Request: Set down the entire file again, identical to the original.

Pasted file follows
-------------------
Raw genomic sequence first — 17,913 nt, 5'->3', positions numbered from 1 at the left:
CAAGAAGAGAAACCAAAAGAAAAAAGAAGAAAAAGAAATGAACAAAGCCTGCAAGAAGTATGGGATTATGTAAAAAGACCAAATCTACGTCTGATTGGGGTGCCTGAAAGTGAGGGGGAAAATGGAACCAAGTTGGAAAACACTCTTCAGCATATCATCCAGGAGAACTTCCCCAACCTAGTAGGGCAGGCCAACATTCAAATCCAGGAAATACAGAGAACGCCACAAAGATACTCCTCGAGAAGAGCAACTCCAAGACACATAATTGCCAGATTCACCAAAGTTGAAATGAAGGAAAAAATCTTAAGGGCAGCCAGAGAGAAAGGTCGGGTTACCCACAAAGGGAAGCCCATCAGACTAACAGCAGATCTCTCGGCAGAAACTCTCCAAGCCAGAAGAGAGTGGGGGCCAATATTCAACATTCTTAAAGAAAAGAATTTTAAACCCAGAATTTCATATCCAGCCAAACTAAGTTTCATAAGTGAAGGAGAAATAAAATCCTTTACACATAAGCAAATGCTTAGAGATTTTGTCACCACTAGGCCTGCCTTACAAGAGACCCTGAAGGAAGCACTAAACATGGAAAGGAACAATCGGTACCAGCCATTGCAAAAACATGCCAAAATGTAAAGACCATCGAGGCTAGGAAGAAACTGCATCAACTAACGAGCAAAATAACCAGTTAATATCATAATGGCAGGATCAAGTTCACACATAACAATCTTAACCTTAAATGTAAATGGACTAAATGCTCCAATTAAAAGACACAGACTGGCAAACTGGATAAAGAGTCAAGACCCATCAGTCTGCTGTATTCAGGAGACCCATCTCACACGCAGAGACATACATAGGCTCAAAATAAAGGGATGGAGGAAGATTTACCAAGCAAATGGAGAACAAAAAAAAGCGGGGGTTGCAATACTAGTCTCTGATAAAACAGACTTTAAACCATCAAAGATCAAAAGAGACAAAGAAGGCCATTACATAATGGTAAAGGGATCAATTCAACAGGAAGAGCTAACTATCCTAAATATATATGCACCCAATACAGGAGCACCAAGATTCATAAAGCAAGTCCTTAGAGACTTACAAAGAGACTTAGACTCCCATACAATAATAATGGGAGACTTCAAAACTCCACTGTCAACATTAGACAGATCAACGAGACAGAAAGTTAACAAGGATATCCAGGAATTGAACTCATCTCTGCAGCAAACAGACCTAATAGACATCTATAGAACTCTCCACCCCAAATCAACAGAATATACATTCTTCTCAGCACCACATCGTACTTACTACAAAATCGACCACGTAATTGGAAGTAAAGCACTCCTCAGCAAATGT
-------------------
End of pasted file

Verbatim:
Raw genomic sequence first — 17,913 nt, 5'->3', positions numbered from 1 at the left:
CAAGAAGAGAAACCAAAAGAAAAAAGAAGAAAAAGAAATGAACAAAGCCTGCAAGAAGTATGGGATTATGTAAAAAGACCAAATCTACGTCTGATTGGGGTGCCTGAAAGTGAGGGGGAAAATGGAACCAAGTTGGAAAACACTCTTCAGCATATCATCCAGGAGAACTTCCCCAACCTAGTAGGGCAGGCCAACATTCAAATCCAGGAAATACAGAGAACGCCACAAAGATACTCCTCGAGAAGAGCAACTCCAAGACACATAATTGCCAGATTCACCAAAGTTGAAATGAAGGAAAAAATCTTAAGGGCAGCCAGAGAGAAAGGTCGGGTTACCCACAAAGGGAAGCCCATCAGACTAACAGCAGATCTCTCGGCAGAAACTCTCCAAGCCAGAAGAGAGTGGGGGCCAATATTCAACATTCTTAAAGAAAAGAATTTTAAACCCAGAATTTCATATCCAGCCAAACTAAGTTTCATAAGTGAAGGAGAAATAAAATCCTTTACACATAAGCAAATGCTTAGAGATTTTGTCACCACTAGGCCTGCCTTACAAGAGACCCTGAAGGAAGCACTAAACATGGAAAGGAACAATCGGTACCAGCCATTGCAAAAACATGCCAAAATGTAAAGACCATCGAGGCTAGGAAGAAACTGCATCAACTAACGAGCAAAATAACCAGTTAATATCATAATGGCAGGATCAAGTTCACACATAACAATCTTAACCTTAAATGTAAATGGACTAAATGCTCCAATTAAAAGACACAGACTGGCAAACTGGATAAAGAGTCAAGACCCATCAGTCTGCTGTATTCAGGAGACCCATCTCACACGCAGAGACATACATAGGCTCAAAATAAAGGGATGGAGGAAGATTTACCAAGCAAATGGAGAACAAAAAAAAGCGGGGGTTGCAATACTAGTCTCTGATAAAACAGACTTTAAACCATCAAAGATCAAAAGAGACAAAGAAGGCCATTACATAATGGTAAAGGGATCAATTCAACAGGAAGAGCTAACTATCCTAAATATATATGCACCCAATACAGGAGCACCAAGATTCATAAAGCAAGTCCTTAGAGACTTACAAAGAGACTTAGACTCCCATACAATAATAATGGGAGACTTCAAAACTCCACTGTCAACATTAGACAGATCAACGAGACAGAAAGTTAACAAGGATATCCAGGAATTGAACTCATCTCTGCAGCAAACAGACCTAATAGACATCTATAGAACTCTCCACCCCAAATCAACAGAATATACATTCTTCTCAGCACCACATCGTACTTACTACAAAATCGACCACGTAATTGGAAGTAAAGCACTCCTCAGCAAATGT